102: Jacob Nielsen Anti-UX?

I’ve read Jacob Nielsen’s stuff and watched video interviews with him, etc. I agree with much of his philosophy and he is intelligent but he is so militantly anti-design (prejudiced?) that I –like other User Experience (UX) pros– find him an obnoxious snob. He’s been preaching usability for decades now.

I’ve seen UX slide shows where they poke fun at Nielsen as an undiscerning nerd. I’m sorry to say it’s pretty funny. He makes lots of money since he appeals to left-brain web programmers and developers –and not right-brain designers.

Here are the flaws in his opinions:

1) Nielsen is a usability expert. He focuses on Spartan decoration to the extreme and sees that method as a panacea. UX views usability as a component in a bigger picture. I say that even as I presently focus on a piece of usability which is “user satisfaction”. Which came first?

2. Nielsen sees only one flaw: bad usability. I see there are three hurdles to good user satisfaction and they are not equally weighted. He doesn’t recognize their value nor does he “weight” them. Here they are:

First: Obstruction like speed, accessibility, and brokenness. If a viewer won’t wait for the page load (scarcity of attention) or can’t “see”, they will bail on the site. So it doesn’t matter how beautiful a site is or how good the content. Speed is the first deal killer. Two seconds maximum wait is tolerated. So Nielson says, “Eliminate decoration.” Wait. Not so fast. Read on.

Second: If the viewer can get past obstruction, the next hurdle is the site aesthetic. Lab research shows people pass judgment (first-impression) on a site in less than 50 milliseconds. The biggest influence is the use of color combinations and type (aka theme). It bypasses all cognitive mental process. It’s visceral. This causes a halo bias. Everything is judged after that to reinforce the first impression. Other research shows that even though people SAY they are most influenced by usability and content that isn’t true. They are most influenced by a “pretty screen” for credibility (credibility = trustworthiness + expertise + leadership). Nielsen’s solution is to eliminate all decoration and even provide full-measure screen text. Uh. Proven bad for credibility. Self-defeating “logical” behavior.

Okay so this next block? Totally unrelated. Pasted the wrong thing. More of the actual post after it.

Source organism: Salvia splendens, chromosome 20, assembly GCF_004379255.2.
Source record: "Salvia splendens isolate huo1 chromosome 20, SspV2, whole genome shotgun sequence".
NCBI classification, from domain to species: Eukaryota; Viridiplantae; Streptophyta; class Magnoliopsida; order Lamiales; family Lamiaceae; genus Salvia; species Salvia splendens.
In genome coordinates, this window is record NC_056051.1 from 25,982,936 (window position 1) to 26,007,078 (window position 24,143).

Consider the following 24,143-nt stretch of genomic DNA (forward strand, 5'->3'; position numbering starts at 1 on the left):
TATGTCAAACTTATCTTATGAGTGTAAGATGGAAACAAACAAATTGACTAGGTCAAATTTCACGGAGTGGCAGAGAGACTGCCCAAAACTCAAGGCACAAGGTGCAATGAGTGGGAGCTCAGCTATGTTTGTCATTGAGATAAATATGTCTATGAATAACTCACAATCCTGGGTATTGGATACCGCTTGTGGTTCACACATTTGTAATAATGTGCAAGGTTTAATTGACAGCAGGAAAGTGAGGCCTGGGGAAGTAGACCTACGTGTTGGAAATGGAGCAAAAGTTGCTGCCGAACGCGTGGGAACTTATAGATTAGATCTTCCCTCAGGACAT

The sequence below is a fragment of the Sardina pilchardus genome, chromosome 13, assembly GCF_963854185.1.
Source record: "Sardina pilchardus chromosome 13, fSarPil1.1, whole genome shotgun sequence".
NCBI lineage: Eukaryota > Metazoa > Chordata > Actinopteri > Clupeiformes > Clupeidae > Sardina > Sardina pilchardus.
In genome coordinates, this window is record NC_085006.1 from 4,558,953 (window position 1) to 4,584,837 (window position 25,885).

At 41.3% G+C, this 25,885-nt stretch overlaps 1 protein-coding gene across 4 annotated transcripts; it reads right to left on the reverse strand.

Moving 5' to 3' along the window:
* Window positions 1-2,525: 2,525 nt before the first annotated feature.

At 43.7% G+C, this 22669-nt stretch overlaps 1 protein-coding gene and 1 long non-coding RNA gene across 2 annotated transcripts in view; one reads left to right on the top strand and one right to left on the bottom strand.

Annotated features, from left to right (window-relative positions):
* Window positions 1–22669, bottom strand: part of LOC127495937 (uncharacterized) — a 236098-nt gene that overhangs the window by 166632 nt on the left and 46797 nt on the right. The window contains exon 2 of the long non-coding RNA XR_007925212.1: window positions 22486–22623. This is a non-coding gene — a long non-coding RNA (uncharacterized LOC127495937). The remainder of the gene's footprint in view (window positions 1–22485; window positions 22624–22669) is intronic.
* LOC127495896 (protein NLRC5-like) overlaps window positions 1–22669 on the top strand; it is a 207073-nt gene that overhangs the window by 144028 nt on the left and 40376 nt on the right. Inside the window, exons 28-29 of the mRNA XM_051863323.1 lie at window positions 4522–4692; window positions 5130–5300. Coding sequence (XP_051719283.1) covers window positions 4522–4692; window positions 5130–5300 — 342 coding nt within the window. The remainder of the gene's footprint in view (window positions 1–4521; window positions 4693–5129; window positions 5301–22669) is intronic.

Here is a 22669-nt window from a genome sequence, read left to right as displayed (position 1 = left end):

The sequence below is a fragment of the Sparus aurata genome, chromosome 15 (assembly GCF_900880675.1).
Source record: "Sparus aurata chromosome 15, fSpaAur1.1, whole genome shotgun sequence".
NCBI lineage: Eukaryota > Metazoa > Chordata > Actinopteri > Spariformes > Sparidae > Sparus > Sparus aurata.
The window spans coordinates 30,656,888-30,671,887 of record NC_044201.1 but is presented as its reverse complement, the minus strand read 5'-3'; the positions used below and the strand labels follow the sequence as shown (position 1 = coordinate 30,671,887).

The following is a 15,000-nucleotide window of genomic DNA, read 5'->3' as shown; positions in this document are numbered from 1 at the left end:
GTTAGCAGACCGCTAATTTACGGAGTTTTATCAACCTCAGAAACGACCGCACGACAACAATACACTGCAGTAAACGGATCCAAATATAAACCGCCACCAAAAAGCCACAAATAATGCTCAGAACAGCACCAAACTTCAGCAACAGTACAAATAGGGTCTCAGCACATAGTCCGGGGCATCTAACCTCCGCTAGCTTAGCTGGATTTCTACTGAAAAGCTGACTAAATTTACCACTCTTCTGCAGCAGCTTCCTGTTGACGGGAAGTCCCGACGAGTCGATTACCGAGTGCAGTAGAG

Lastly, the final hurdle is “friction” which includes all of the things that make us feel we are in the right or wrong place (cuing). These include content relevance, readability, navigation, expectations, etc. These are the details that can frustrate us if they aren’t obvious or transparent. But they happen AFTER obstruction and decoration judgments. They are frequently subconscious irritation or pleasure.

My goal is SATISFACTION (like hotel hospitality for the web). It is impossible to eliminate all these hurdles completely but they can be optimized to improve website success. First impressions can be voted on and then ranked. (It isn’t necessary to overkill to zero when 0.40 will do the trick.) The goal is improved efficiency. In other words, how quickly can the barriers be reduced with the least amount of time and money.

I don’t really WANT “plain-Jane” sites. I feel there are decorative elements that can be leveraged and balanced with speed and still give “branding”. That requires compromise.

Extreme light page weights (20K to 25K) have suddenly become important again with tablet and smartphone web browsers. The “old” I’ve been fanatic about is “new” again. I don’t look so dumb to programmers now. This makes me feel happy. :) But decoration should not be discarded completely.

So if you say Nielsen reminds you about “me” and my thinking it is happily a compliment –and sadly an insult. I thought I’d set the record straight on the idea differences be they only subtle nuance.